Ms. MacLean is a descriptive and enthusiastic writer with the pop and fizz of a soda. Almost like reading a description from the kid entering the candy store, finally; excited and fascinated all at once. She gives you good information on various subjects enticing you can dig into these areas, but you need to be careful not to miss them.

For the beginner this is a definite read, for those who are not quite beginners, it feels familiar, but definitely enjoyable. Experienced folk will like it because there will be a match in experience or because they can appreciate that Ms. MacLean has opened up new territory for a new class of wine drinkers. Enjoy this book like the first glass that opened your eyes to a world beyond a label.


Wednesday, March 5, 2008

Comment from the Employees

Well I received this reply from an employee at one of the state stores. While I'm not sure I can agree with everything this person says I can sympathize with his (her?) situation. State employees are limited in what they can do while working. They are limited by the state and by the union. Wine knowledge is probably very low on the priority list for the day's tasks.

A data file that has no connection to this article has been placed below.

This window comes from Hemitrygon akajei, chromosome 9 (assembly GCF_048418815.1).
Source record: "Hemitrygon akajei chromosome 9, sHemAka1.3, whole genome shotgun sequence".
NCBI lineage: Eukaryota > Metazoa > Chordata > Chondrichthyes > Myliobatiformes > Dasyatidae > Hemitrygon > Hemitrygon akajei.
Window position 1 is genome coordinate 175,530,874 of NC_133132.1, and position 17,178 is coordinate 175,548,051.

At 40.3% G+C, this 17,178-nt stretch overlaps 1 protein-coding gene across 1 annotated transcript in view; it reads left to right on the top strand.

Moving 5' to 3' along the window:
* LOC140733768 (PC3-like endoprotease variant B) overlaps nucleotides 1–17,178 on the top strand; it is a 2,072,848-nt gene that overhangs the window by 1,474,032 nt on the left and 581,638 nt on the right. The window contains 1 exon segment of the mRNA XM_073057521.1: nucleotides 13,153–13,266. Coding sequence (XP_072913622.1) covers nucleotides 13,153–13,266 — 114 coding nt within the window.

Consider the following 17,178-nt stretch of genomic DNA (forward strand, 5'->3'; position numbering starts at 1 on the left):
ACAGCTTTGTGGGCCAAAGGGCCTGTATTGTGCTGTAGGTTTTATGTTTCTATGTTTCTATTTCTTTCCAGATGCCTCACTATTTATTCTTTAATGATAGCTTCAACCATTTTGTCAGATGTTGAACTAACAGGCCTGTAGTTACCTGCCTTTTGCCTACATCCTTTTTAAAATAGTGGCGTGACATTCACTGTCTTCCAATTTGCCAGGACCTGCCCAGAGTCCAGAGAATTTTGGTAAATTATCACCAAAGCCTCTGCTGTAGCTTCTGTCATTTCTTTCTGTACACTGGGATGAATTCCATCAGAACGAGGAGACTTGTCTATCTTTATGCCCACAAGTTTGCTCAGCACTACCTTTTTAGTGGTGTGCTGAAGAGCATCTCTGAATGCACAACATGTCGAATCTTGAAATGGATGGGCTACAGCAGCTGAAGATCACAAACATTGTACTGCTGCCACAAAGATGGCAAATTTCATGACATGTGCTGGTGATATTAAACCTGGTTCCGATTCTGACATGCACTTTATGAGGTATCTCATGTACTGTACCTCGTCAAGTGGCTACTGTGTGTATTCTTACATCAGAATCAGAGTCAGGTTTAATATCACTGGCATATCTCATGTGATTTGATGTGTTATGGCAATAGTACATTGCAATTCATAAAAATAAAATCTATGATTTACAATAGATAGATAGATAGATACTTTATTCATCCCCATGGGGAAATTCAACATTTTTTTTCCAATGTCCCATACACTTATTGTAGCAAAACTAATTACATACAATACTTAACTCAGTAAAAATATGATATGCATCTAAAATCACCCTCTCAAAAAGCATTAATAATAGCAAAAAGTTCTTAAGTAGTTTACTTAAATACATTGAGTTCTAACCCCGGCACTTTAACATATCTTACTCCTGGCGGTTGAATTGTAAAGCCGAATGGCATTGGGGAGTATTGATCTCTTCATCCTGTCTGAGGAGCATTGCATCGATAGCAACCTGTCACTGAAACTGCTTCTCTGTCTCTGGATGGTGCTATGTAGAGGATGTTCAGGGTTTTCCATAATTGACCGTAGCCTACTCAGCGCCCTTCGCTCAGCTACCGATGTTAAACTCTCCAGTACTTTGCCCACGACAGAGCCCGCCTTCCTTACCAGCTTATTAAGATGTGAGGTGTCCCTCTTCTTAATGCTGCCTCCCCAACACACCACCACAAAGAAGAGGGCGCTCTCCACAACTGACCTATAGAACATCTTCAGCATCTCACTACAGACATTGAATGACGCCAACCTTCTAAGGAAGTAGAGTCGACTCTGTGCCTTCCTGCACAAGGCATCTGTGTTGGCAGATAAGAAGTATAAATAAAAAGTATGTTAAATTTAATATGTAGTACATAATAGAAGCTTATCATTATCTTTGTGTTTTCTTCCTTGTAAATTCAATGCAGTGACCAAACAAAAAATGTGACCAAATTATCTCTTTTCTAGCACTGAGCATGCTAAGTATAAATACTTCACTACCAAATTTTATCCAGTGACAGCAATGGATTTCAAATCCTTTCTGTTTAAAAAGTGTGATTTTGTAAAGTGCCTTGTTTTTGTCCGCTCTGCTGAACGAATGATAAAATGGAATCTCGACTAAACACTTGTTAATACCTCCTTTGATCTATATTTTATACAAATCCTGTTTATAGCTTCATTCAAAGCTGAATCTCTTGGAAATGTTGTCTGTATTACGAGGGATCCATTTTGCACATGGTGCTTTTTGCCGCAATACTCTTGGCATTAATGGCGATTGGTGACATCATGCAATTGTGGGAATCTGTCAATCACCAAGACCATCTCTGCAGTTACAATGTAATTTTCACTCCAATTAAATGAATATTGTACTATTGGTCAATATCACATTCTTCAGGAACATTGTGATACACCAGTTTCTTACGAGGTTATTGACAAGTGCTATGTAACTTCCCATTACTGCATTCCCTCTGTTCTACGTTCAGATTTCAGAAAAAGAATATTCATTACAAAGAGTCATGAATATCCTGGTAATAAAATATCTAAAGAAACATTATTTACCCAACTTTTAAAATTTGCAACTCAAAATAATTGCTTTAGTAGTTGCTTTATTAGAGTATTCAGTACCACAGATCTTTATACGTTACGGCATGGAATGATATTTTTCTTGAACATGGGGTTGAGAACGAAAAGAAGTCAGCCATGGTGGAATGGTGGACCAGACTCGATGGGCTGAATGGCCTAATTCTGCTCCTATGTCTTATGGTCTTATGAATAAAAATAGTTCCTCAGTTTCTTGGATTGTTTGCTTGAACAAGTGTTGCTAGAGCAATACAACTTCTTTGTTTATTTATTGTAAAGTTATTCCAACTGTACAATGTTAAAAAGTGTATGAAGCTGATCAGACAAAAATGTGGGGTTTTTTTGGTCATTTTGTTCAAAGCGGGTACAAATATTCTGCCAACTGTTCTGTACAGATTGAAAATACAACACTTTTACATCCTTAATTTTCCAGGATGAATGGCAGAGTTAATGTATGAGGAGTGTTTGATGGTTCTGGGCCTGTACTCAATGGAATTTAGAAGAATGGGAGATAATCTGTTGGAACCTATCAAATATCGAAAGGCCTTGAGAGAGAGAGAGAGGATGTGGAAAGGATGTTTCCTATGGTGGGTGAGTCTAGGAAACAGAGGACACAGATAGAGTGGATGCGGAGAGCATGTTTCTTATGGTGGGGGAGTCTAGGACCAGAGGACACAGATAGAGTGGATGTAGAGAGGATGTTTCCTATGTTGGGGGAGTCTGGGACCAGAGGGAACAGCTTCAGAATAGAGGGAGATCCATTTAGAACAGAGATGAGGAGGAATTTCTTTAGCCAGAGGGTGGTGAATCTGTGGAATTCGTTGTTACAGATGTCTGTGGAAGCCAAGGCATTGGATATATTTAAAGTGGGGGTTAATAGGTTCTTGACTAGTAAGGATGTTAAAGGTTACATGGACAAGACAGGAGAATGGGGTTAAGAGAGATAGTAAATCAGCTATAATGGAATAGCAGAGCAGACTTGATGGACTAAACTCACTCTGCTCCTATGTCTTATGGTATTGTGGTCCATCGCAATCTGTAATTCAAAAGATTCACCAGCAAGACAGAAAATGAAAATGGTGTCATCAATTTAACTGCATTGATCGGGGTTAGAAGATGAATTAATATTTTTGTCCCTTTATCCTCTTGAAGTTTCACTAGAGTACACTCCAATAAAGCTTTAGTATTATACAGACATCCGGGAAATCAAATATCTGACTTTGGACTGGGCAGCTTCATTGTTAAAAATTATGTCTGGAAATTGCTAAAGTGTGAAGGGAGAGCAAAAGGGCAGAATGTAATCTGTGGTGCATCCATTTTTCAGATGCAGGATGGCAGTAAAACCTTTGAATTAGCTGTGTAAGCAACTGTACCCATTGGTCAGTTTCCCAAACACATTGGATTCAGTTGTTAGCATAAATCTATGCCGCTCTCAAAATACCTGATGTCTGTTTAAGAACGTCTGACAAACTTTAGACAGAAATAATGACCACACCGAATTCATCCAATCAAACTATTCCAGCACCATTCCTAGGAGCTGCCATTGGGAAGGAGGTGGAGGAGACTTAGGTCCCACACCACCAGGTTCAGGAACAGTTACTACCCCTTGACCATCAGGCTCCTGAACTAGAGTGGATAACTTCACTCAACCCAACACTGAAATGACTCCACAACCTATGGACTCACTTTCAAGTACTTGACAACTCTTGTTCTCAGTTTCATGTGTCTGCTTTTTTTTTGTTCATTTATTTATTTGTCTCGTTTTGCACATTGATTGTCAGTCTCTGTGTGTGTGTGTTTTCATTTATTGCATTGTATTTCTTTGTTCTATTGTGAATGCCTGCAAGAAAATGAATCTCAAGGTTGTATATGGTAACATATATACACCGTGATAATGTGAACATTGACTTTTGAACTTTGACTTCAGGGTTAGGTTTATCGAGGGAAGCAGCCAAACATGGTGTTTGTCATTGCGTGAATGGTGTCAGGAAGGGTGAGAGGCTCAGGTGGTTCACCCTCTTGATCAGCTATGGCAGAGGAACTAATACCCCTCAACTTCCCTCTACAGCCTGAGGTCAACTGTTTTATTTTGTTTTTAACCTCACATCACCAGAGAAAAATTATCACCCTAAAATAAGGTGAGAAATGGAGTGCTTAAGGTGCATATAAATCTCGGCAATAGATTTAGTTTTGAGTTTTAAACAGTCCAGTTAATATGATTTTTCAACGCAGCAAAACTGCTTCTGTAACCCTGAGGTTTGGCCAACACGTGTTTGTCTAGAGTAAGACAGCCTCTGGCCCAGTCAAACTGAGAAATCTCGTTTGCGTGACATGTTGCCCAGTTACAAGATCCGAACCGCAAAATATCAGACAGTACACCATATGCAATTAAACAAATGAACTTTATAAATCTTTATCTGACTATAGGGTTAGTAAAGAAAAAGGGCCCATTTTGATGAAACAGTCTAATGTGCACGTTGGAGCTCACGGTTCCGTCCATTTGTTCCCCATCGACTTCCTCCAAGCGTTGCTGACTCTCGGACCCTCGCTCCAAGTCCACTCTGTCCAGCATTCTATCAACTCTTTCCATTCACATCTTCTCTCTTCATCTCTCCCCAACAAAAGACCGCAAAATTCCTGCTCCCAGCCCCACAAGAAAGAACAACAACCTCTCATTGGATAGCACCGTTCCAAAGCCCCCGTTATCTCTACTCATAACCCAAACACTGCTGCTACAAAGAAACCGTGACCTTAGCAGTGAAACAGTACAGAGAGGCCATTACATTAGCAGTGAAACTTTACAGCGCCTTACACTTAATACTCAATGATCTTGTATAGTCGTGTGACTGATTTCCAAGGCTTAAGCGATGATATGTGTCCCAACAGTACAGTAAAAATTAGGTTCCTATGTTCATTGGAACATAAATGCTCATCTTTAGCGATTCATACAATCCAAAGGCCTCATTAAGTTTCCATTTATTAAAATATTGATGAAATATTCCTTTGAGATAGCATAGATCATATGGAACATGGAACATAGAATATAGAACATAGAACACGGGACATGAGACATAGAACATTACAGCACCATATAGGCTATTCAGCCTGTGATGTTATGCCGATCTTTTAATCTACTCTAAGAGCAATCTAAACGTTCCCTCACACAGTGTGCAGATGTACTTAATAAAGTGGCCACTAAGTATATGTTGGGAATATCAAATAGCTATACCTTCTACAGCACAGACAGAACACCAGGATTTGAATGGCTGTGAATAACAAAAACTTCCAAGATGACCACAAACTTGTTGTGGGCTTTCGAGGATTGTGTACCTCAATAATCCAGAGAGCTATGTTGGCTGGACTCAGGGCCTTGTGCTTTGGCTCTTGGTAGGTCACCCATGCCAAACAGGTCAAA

I'm not blaming the employees. These are honest, hard working folks who are doing a job. They sometimes get reprimanded when they are not stocking and shelves and are, in fact, helping customers (I've seen this happen). If the boss isn't around then you may have a better chance at a conversation.

The simple fact is that the state has no business selling any kind of liquor. They claim that this is to prevent under aged drinking yet they allow citizens to own liquor licenses to sell alcohol to the public through restaurants, beer distributors (another rant!) and other qualifying establishments. I don't see that going away any time soon.

A simple answer would be to licenses the state stores to independent folks just like they do restaurants, and to enforce the liquor laws. Then the stores could stock inventory that made sense for that market and stock more variety. Heaven forbid restaurants have wine lists they want instead of what they can get in through the state store system. Customers patronizing stores based service and selection and not hand cuffed by some bureaucrat in Harrisburg.

Wait, I can hear it now: but we hired a wine expert to help us!! Yes ONE wine expert for the entire state. I not sure but it may be possible there are different markets in the state. Markets better served by locally owned stores and independent merchants. I've seen stocks on the website of fine wine that sit for months in a store in north central PA and I can't get it because the stores can't (won't??) ship between stores.

As for my friend who responded - I'm up to 4 very friendly wine savvy employees who risk getting reprimanded every time they stop and talk to a customer. Best of luck, pal.

Cheers -d

Wine Reviewed in PA